The Last But Not Least

As it’s been mentioned more than once, renters rights may slightly differ from state to state. Given this, we suggest you look for local landlord-tenant laws and make sure your landlord is not being unfair to you. As our experience confirms, a failure to know your rights is one of the most common and costly mistakes tenants make. So you’d better be in the know.

Here at Rentberry, we believe that education empowers. That’s why a part of our team is fully dedicated to creating useful materials you can benefit from for free. And we’re always happy to see you coming back for another portion of valuable insights.

38 Comments

  1. Al McCallum says:

    Hi I have a tenant in my upstairs 2 family home, we have a signed 1year lease set to expire in Feb of 2020, I have to sell my house to prevent foreclosure and am starting to show it, My question is the realtor want to do an open house and my tenant is not happy about that, do the same laws apply as the 24 hr notice to show the unit as to an open house for 3 hours?

  2. Tim Abrams says:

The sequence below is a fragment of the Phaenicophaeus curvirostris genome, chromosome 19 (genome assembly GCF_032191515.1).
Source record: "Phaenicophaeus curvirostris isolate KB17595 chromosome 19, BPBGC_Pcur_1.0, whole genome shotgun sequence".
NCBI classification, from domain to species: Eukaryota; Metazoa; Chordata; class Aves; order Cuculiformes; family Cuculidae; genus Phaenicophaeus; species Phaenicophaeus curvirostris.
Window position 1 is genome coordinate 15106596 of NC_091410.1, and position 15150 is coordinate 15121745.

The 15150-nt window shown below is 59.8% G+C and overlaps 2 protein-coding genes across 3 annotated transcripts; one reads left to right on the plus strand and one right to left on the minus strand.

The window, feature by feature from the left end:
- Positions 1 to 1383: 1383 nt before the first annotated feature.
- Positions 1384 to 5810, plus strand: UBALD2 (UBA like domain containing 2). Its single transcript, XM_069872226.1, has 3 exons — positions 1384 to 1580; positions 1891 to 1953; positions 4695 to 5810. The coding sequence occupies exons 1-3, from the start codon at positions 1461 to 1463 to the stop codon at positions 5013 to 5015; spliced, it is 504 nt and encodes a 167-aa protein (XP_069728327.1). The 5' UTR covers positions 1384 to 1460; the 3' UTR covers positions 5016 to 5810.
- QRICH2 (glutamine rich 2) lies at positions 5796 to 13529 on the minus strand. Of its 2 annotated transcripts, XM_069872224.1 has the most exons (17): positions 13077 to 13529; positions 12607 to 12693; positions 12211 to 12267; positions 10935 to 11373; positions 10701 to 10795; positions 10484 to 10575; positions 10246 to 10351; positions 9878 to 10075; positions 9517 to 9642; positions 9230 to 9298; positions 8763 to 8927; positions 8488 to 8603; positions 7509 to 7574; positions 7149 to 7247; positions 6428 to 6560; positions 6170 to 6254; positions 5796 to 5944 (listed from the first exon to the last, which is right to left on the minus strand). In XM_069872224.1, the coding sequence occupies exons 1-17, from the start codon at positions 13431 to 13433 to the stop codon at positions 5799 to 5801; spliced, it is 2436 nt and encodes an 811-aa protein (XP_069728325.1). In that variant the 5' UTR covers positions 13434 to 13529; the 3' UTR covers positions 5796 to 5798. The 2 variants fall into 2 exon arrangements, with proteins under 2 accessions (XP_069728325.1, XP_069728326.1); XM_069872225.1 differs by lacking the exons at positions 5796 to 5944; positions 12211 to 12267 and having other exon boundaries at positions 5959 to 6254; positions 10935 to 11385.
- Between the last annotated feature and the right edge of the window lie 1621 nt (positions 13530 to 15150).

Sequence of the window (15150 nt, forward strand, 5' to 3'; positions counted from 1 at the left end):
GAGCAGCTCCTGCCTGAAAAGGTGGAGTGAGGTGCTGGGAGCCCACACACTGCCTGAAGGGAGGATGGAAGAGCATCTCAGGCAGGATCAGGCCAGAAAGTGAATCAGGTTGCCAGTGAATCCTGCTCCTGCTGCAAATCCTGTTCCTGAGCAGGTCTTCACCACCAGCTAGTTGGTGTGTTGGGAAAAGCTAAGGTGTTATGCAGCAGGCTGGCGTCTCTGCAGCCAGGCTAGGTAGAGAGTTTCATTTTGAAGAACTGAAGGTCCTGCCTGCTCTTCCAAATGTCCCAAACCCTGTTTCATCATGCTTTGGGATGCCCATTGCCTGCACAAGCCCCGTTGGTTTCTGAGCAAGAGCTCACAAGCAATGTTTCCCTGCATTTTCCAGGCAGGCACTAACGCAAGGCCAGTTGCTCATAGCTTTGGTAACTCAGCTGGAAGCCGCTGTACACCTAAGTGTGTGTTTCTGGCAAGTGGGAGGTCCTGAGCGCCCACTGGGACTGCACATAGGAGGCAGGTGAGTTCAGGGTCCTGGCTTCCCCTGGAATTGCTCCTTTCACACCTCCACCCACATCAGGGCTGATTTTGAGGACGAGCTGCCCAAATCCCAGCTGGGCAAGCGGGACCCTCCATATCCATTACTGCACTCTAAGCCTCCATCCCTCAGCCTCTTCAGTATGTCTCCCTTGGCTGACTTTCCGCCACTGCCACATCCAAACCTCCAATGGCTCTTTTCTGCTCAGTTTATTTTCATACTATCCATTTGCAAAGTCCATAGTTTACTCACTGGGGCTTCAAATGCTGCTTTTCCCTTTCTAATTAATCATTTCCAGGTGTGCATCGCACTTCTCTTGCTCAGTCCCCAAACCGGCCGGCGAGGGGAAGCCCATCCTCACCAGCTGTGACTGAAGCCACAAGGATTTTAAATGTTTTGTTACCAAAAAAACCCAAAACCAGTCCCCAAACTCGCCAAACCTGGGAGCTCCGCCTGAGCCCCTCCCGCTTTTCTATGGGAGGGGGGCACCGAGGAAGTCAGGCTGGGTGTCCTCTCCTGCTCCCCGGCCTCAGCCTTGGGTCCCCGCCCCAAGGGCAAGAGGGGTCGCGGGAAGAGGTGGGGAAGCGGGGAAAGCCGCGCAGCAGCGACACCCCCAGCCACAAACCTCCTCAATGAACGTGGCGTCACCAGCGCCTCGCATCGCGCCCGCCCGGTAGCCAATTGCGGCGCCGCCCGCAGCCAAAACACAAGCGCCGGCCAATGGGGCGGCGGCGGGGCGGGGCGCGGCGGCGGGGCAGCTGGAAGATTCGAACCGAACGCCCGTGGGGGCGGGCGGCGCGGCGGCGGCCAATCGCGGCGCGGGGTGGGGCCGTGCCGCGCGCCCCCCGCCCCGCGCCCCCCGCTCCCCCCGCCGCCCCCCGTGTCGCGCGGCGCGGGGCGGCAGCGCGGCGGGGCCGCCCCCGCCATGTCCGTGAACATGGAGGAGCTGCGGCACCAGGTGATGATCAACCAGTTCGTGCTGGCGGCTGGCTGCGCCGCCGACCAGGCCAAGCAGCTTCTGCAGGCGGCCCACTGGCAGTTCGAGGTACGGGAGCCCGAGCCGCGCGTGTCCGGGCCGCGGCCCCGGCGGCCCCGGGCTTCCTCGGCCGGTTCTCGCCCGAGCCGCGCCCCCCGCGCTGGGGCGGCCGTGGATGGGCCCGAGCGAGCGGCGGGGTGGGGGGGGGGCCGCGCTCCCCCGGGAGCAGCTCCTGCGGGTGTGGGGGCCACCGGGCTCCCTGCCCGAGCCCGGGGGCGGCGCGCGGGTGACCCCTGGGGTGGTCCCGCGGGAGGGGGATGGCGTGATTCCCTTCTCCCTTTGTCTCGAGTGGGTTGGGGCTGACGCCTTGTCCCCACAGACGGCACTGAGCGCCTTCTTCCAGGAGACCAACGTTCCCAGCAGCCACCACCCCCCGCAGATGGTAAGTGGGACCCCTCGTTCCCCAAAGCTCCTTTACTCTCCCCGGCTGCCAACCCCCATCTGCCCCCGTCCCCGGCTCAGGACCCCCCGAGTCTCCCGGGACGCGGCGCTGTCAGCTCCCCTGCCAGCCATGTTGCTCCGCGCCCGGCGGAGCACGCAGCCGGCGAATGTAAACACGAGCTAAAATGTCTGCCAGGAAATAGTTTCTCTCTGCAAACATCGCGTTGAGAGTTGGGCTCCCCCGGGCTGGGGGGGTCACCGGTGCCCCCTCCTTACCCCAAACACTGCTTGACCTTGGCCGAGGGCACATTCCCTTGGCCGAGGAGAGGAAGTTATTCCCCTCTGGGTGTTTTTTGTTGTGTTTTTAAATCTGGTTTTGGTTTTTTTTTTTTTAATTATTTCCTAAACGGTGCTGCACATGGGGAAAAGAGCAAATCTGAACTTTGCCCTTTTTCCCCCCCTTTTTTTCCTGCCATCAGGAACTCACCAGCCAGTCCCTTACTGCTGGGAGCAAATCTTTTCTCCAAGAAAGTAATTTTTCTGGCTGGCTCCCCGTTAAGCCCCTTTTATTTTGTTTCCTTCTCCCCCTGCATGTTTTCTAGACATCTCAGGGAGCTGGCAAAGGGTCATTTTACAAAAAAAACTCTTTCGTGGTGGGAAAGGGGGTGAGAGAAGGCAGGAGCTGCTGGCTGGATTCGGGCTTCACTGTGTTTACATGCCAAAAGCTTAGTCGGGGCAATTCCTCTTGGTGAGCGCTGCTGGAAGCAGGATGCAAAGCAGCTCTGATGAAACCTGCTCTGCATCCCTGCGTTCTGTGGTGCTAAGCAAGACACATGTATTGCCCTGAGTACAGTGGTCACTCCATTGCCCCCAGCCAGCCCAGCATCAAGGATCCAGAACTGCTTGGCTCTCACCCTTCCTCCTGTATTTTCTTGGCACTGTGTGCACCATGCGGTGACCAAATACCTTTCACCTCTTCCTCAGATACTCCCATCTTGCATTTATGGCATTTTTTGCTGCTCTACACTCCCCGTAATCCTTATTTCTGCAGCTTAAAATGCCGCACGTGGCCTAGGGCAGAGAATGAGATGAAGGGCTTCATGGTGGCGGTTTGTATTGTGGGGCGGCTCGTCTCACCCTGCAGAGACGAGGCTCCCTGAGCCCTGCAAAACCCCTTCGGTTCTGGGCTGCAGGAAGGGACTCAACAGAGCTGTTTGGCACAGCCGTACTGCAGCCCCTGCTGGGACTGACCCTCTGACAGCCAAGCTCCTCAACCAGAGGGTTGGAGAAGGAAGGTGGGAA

I have a single lease agreement with a friend of mine that was separated from his wife. Two and a half years later, him being a great renter, paying on time, he up and moves out and I find out that is wife is staying in the house. She comes to me and wants to do a new lease, I tell her lets just go month to month to see if she can afford the bills and rent payments. To make a long story short, after a 6 months or so, she was not paying the utilities or rent on time, I also inspected the outside of the house, grass was being mowed, junk cars everywhere, I gave her a month and a half notice to move, I was selling the house. She is moving out, but left junk cars and junk in the garage’s. What should I do? in Texas

  3. Jennifer Michelsen says:

    My Landlord and I had a contract that is now month to month. I told him we will be moving out the end of this month and he said we could not and would have to move out next month. He has screamed at my boyfriend over the phone and is a sexual offender. Do I have the right to move out if the behaviors of my landlord make me feel unsafe?

  4. brooke danaher says: